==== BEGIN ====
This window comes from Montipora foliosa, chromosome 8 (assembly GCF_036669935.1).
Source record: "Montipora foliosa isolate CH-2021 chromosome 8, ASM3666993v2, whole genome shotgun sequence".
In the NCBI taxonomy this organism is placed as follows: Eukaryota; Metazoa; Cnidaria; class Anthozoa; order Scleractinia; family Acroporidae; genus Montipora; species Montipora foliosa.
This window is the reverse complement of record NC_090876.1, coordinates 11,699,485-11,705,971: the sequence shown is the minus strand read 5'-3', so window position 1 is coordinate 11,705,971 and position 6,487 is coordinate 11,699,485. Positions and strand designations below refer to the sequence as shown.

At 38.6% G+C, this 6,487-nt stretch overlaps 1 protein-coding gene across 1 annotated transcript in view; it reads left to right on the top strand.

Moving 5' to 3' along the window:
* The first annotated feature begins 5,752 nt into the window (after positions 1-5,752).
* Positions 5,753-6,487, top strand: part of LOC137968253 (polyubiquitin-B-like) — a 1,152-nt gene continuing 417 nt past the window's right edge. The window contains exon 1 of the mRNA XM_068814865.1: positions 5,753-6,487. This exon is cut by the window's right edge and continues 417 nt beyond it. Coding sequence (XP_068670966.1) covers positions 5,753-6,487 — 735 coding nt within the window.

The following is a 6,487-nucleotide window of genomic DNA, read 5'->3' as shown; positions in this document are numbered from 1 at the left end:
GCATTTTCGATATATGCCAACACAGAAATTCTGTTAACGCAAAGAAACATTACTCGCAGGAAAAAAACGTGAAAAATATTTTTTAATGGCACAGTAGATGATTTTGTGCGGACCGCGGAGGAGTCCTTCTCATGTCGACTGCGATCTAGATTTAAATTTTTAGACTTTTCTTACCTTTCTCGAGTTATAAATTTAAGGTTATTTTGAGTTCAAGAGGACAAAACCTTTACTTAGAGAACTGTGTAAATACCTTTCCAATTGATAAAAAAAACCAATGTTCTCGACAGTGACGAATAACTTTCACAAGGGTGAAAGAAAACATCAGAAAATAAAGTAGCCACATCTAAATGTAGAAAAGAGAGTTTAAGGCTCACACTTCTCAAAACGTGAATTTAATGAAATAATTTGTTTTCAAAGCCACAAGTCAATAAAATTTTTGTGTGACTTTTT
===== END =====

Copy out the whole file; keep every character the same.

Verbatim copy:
This window comes from Montipora foliosa, chromosome 8 (assembly GCF_036669935.1).
Source record: "Montipora foliosa isolate CH-2021 chromosome 8, ASM3666993v2, whole genome shotgun sequence".
In the NCBI taxonomy this organism is placed as follows: Eukaryota; Metazoa; Cnidaria; class Anthozoa; order Scleractinia; family Acroporidae; genus Montipora; species Montipora foliosa.
This window is the reverse complement of record NC_090876.1, coordinates 11,699,485-11,705,971: the sequence shown is the minus strand read 5'-3', so window position 1 is coordinate 11,705,971 and position 6,487 is coordinate 11,699,485. Positions and strand designations below refer to the sequence as shown.

At 38.6% G+C, this 6,487-nt stretch overlaps 1 protein-coding gene across 1 annotated transcript in view; it reads left to right on the top strand.

Moving 5' to 3' along the window:
* The first annotated feature begins 5,752 nt into the window (after positions 1-5,752).
* Positions 5,753-6,487, top strand: part of LOC137968253 (polyubiquitin-B-like) — a 1,152-nt gene continuing 417 nt past the window's right edge. The window contains exon 1 of the mRNA XM_068814865.1: positions 5,753-6,487. This exon is cut by the window's right edge and continues 417 nt beyond it. Coding sequence (XP_068670966.1) covers positions 5,753-6,487 — 735 coding nt within the window.

The following is a 6,487-nucleotide window of genomic DNA, read 5'->3' as shown; positions in this document are numbered from 1 at the left end:
GCATTTTCGATATATGCCAACACAGAAATTCTGTTAACGCAAAGAAACATTACTCGCAGGAAAAAAACGTGAAAAATATTTTTTAATGGCACAGTAGATGATTTTGTGCGGACCGCGGAGGAGTCCTTCTCATGTCGACTGCGATCTAGATTTAAATTTTTAGACTTTTCTTACCTTTCTCGAGTTATAAATTTAAGGTTATTTTGAGTTCAAGAGGACAAAACCTTTACTTAGAGAACTGTGTAAATACCTTTCCAATTGATAAAAAAAACCAATGTTCTCGACAGTGACGAATAACTTTCACAAGGGTGAAAGAAAACATCAGAAAATAAAGTAGCCACATCTAAATGTAGAAAAGAGAGTTTAAGGCTCACACTTCTCAAAACGTGAATTTAATGAAATAATTTGTTTTCAAAGCCACAAGTCAATAAAATTTTTGTGTGACTTTTT